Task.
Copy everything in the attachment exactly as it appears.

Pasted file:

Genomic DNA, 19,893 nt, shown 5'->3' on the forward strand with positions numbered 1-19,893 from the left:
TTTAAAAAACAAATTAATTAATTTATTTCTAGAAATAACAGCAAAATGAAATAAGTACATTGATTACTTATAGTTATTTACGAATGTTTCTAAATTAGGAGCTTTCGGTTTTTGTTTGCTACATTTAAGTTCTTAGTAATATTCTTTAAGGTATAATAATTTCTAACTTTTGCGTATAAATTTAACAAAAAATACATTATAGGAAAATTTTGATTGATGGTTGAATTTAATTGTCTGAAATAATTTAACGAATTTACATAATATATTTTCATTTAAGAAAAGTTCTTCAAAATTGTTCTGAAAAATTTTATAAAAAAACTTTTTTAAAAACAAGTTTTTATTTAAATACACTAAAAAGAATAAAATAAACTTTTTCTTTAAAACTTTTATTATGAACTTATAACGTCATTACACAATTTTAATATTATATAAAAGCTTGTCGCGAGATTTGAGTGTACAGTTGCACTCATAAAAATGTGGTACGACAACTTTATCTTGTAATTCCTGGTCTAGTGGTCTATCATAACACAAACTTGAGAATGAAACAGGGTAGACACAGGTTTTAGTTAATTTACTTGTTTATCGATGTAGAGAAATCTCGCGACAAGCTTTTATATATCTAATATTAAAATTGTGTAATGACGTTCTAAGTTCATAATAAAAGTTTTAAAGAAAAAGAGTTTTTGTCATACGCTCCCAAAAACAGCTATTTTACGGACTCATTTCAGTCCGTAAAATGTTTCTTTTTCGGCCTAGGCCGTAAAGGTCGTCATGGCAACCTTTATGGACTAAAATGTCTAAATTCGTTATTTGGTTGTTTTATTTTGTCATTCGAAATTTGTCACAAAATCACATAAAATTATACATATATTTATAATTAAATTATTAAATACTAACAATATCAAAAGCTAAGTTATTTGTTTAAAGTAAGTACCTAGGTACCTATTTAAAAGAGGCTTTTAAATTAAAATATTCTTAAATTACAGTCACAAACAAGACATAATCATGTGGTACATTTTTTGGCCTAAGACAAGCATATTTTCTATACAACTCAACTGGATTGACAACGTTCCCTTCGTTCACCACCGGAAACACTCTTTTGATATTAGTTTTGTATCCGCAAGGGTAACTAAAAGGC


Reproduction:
Genomic DNA, 19,893 nt, shown 5'->3' on the forward strand with positions numbered 1-19,893 from the left:
TTTAAAAAACAAATTAATTAATTTATTTCTAGAAATAACAGCAAAATGAAATAAGTACATTGATTACTTATAGTTATTTACGAATGTTTCTAAATTAGGAGCTTTCGGTTTTTGTTTGCTACATTTAAGTTCTTAGTAATATTCTTTAAGGTATAATAATTTCTAACTTTTGCGTATAAATTTAACAAAAAATACATTATAGGAAAATTTTGATTGATGGTTGAATTTAATTGTCTGAAATAATTTAACGAATTTACATAATATATTTTCATTTAAGAAAAGTTCTTCAAAATTGTTCTGAAAAATTTTATAAAAAAACTTTTTTAAAAACAAGTTTTTATTTAAATACACTAAAAAGAATAAAATAAACTTTTTCTTTAAAACTTTTATTATGAACTTATAACGTCATTACACAATTTTAATATTATATAAAAGCTTGTCGCGAGATTTGAGTGTACAGTTGCACTCATAAAAATGTGGTACGACAACTTTATCTTGTAATTCCTGGTCTAGTGGTCTATCATAACACAAACTTGAGAATGAAACAGGGTAGACACAGGTTTTAGTTAATTTACTTGTTTATCGATGTAGAGAAATCTCGCGACAAGCTTTTATATATCTAATATTAAAATTGTGTAATGACGTTCTAAGTTCATAATAAAAGTTTTAAAGAAAAAGAGTTTTTGTCATACGCTCCCAAAAACAGCTATTTTACGGACTCATTTCAGTCCGTAAAATGTTTCTTTTTCGGCCTAGGCCGTAAAGGTCGTCATGGCAACCTTTATGGACTAAAATGTCTAAATTCGTTATTTGGTTGTTTTATTTTGTCATTCGAAATTTGTCACAAAATCACATAAAATTATACATATATTTATAATTAAATTATTAAATACTAACAATATCAAAAGCTAAGTTATTTGTTTAAAGTAAGTACCTAGGTACCTATTTAAAAGAGGCTTTTAAATTAAAATATTCTTAAATTACAGTCACAAACAAGACATAATCATGTGGTACATTTTTTGGCCTAAGACAAGCATATTTTCTATACAACTCAACTGGATTGACAACGTTCCCTTCGTTCACCACCGGAAACACTCTTTTGATATTAGTTTTGTATCCGCAAGGGTAACTAAAAGGC